My grandpa gave me this dog tag when I was in my early teens.  I really didn't even grasp the significance of what it was until about 10 years ago.  My dad has another set that's on a chain that he got from my grandpa.  I'm happy to have this and am considering if there's a way to get it mounted in the shadow box.  Perhaps I could get the belt mounted in there as well?

The neatest thing he brought back from the war is a Japanese bayonet.  My dad has that tucked away for safekeeping.  I need to work on at least getting a photo of it.  If I can swing that I'll add the photo to this blog post. 




Sunday, November 16, 2014

My grandfather's "photo finishers" box

My last post I wrote about my grandpa's WWII medals.  I've got another blog idea regarding documenting some of the stories he told me and also another one planned for a few other items (such as his dog tags) that I have.  For now I'm focusing on one item he gave me that I'm trying to determine the future of.

While I was going through the documents that he still had I stumbled on his "Photo Finishers Certificate."

 I asked him about this and he told me that he used to take and develop his own photos during the war.  I've got an envelope with about 30 pictures that he took/developed while at sea and during some of their "landfalls" and he also took the picture of his ship (LST-1022) posted in the previous blog





 He always had this black box in his garage.  It measures 29" long, 15.5" wide and 12.5" deep.  It's made of a pretty solid wood (it's heavy) with metal reinforcement around all of the edges.  It's got a metal handle on each side to help in lifting it.  As you can see, the top appears to be torn up but the top has some sort of leather covering that is indeed cracking and peeling away.  Underneath the leather is the same solid wood that's showing all the way around. 

My grandma is actually the one that told me to take the box out of the garage and take it home (when my grandpa's health had gotten poor enough that he couldn't even get to the garage).  I did end up talking to him about it afterwards and he wanted me to have it. 

My current quandary is that I have this box sitting atop a shelf in my garage.  My garage is cold in the winter and hot in the summer.  The box is 70+ years old and I don't want it to get any further damaged.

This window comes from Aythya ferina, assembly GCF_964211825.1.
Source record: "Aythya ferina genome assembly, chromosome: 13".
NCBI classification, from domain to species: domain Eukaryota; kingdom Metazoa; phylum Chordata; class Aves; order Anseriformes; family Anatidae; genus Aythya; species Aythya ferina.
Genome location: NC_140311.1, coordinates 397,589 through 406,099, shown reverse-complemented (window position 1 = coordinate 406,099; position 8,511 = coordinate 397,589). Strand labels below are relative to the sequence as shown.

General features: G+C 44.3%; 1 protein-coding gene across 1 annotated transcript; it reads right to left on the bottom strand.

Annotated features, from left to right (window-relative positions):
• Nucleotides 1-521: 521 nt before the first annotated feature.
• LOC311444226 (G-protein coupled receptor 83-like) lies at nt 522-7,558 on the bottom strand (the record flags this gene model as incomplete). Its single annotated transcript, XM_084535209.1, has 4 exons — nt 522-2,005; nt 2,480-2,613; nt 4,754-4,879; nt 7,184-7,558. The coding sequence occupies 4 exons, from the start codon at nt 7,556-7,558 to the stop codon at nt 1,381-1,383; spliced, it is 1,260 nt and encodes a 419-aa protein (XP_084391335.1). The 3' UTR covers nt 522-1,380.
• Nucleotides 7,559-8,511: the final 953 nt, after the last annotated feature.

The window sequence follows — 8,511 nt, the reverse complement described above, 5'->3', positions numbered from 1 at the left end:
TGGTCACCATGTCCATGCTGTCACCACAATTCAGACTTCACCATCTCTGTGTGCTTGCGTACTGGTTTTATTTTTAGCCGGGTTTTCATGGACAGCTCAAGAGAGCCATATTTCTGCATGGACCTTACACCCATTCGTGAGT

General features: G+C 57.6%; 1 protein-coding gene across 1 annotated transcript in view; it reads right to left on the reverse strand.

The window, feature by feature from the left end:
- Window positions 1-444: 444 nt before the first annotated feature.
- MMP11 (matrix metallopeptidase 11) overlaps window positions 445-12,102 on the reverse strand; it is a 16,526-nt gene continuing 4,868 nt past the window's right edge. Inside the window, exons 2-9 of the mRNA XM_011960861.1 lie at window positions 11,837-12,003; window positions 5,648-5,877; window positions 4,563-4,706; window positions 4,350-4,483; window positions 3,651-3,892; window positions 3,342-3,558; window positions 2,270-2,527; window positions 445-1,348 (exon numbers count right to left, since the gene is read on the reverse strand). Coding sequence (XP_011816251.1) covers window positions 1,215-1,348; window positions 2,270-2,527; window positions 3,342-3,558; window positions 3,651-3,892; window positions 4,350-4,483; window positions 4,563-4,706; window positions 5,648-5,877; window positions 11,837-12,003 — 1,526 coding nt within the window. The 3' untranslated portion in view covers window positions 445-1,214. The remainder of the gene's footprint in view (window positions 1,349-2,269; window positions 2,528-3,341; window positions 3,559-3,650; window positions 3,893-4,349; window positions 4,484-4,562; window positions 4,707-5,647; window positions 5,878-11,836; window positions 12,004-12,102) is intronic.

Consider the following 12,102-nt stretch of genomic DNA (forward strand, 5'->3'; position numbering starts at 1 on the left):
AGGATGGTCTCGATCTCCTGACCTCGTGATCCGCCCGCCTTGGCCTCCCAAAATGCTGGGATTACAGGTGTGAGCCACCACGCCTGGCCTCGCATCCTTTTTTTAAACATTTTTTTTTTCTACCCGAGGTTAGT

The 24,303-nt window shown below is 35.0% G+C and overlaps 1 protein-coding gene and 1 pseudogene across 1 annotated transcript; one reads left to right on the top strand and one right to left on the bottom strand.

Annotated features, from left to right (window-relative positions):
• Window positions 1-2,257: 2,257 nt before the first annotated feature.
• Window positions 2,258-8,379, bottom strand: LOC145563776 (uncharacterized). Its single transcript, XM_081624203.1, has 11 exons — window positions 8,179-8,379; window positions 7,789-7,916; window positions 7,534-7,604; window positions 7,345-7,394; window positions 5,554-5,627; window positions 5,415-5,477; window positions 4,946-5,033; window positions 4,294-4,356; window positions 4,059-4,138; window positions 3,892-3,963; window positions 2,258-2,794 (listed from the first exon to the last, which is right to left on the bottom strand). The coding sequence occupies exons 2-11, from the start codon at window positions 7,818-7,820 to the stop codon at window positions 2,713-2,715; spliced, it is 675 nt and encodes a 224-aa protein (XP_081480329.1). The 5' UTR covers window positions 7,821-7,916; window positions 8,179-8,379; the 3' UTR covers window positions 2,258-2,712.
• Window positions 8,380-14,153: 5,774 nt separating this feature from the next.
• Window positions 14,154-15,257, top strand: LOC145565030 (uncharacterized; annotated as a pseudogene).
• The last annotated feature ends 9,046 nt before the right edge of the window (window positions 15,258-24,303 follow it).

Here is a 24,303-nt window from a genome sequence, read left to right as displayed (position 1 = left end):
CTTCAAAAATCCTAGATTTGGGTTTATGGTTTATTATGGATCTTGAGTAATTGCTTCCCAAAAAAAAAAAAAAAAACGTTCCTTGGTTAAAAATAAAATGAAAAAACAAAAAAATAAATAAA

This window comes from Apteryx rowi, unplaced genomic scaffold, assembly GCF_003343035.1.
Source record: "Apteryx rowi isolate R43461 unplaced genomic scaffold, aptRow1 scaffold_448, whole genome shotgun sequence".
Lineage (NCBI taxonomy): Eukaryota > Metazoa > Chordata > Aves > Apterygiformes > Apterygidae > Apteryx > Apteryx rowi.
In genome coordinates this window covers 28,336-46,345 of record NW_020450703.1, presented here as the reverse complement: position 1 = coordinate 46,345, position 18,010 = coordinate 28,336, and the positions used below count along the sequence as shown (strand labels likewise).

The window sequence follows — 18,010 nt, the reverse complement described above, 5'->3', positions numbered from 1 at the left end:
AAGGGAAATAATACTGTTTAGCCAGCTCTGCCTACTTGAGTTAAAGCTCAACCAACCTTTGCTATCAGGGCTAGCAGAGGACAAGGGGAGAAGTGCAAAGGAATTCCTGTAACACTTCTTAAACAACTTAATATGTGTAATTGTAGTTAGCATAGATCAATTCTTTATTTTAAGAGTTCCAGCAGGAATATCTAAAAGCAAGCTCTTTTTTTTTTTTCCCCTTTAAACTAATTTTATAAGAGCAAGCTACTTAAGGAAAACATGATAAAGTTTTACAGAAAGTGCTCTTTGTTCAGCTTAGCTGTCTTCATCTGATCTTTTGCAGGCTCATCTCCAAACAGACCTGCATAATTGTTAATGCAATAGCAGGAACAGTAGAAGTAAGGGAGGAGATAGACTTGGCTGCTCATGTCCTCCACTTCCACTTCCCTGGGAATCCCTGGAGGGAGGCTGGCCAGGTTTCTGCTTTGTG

My ultimate plan for this box would involve using it to store my genealogy books and papers and almost making it into a piece of furniture, kind of along the lines of a cedar chest.  There are 2 strikes against me if I try to do this:  1)We live in a shoe and there isn't anywhere to put it currently and 2)It's currently quite ugly and I don't believe my wife would want it inside anywhere where it could be seen by anyone but us. 

When my grandpa passed away my grandma was sorting through his papers (he was kind of a pack rat - she even found the original building permit for when he built their house fifty-some years ago).  She found a couple pages he wrote about his time in the war when I asked him to write some of his experiences down for my oldest son.  He never finished them but what he did I've put away for him but later in the same pad of paper she found this:

I'm not sure when he wrote this but I'm suspecting a couple years ago (his handwriting got quite bad - this is about halfway between his normal handwriting and the last things I saw him write). 

He undoubtedly intended that this be found and knew that I would want to know more about the box.  I'm sure at some point he told me this information but being younger I never wrote it down and I certainly didn't remember it. 





So fellow family history enthusiasts and bloggers - my question for you:  What would you do with this box?  Would you leave it as is or would you have it 'restored' to ensure it's strength and to fix the peeling top?  Would you repaint it or leave it as it is?  I'm leaning toward trying to find someone would could restore it for me but I'm not even sure where to start on such a task.  Perhaps someone is reading this from Michigan and would have an idea.

I leave you with some photos that my dad found (after my grandpa died) in a canister labeled "WWII 35mm".  My dad got them developed and some of them were pretty neat.  Unfortunately we don't know who the other people in the photos are but the assumption is that he took most (if not all) of them.

 I had seen this "series" of photos before.  I can't remember where he told me this was but I want to say it was Guam and it was an old cave where bones were stored.  My grandpa's in the front in the dark outfit.
 Grandpa is on the left in this one.  There is another one that is much clearer but I don't know who the guys in it are
 I wish we'd have known about this roll of film and gotten them developed before he died.  I'd love to know the story behind this one.  There is some sort of camp in the background. 
 A couple of pictures that I have to assume were taken while he was aboard his ship.  I wonder what mission they were on or battle they ended up finding?  I see an awful lot of ships which makes me think they were getting ready for something.